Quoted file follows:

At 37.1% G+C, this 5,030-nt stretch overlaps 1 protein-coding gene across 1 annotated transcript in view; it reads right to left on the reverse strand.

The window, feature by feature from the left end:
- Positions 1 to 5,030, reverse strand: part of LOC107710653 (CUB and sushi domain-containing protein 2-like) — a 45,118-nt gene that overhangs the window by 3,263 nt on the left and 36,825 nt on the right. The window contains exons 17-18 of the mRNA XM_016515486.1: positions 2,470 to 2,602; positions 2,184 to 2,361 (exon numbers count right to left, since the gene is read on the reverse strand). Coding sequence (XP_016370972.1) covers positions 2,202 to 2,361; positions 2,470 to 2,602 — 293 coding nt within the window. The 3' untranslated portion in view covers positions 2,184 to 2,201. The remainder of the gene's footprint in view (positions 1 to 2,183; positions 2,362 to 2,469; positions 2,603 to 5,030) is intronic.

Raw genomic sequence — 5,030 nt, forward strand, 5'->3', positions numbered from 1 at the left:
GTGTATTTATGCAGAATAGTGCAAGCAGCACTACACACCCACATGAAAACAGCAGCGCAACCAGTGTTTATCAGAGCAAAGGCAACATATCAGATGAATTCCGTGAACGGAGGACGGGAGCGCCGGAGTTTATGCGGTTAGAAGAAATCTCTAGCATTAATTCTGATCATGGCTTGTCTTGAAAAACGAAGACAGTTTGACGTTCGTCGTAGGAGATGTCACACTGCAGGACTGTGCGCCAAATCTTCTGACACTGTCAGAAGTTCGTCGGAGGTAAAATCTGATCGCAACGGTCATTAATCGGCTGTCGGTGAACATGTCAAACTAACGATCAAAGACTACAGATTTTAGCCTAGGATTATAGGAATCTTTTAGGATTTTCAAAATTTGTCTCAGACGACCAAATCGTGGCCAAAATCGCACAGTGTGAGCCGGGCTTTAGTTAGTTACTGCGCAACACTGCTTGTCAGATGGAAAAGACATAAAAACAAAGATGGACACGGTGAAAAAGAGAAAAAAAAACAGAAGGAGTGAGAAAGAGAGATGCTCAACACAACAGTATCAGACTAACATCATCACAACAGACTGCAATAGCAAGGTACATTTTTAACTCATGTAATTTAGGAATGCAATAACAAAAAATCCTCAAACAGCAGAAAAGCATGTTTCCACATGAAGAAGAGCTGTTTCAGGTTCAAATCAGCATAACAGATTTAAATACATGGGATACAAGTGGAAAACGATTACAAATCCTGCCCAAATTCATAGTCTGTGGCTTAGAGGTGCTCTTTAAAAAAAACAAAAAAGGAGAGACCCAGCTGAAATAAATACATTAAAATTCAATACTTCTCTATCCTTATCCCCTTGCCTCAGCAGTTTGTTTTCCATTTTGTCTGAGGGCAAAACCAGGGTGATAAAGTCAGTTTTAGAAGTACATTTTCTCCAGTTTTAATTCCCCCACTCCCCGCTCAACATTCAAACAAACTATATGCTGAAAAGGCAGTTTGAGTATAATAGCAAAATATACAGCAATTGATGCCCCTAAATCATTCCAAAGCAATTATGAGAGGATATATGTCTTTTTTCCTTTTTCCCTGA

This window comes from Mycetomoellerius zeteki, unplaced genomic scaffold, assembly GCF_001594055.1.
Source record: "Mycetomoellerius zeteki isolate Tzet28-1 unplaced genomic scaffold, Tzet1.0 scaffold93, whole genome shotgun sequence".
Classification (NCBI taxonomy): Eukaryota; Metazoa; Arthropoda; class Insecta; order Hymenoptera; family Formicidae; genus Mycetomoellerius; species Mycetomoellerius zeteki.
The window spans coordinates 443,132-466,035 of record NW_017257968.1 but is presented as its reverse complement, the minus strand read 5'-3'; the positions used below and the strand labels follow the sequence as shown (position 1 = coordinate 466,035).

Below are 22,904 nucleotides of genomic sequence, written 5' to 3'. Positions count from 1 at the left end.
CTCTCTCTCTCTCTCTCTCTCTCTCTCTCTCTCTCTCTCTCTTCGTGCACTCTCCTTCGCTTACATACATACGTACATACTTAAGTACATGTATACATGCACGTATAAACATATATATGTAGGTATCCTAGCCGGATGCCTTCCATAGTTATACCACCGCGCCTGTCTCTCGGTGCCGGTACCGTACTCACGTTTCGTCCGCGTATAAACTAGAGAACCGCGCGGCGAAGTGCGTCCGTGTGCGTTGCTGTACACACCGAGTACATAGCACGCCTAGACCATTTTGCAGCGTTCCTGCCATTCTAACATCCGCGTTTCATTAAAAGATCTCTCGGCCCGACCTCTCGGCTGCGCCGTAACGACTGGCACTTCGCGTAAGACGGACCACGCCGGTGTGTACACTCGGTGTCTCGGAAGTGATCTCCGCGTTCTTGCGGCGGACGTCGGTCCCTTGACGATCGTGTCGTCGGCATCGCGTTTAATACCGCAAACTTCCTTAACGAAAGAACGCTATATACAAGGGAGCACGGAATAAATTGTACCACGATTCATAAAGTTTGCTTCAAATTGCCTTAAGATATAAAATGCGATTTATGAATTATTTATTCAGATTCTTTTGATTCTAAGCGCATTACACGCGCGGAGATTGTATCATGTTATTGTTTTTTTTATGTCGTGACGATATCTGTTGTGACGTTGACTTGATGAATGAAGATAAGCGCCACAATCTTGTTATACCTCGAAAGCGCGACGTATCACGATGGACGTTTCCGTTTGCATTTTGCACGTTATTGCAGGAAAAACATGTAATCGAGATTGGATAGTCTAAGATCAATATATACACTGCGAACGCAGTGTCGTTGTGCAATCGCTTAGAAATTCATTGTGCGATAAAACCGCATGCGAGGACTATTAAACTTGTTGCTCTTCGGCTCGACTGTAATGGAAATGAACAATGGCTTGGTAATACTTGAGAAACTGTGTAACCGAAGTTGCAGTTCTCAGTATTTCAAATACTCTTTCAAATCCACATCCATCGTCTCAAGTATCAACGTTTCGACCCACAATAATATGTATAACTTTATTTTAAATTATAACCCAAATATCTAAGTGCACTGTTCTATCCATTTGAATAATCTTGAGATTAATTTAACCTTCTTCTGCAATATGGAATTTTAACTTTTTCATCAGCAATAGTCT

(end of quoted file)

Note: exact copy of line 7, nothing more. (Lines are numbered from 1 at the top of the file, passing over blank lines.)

Source record: "Mycetomoellerius zeteki isolate Tzet28-1 unplaced genomic scaffold, Tzet1.0 scaffold93, whole genome shotgun sequence".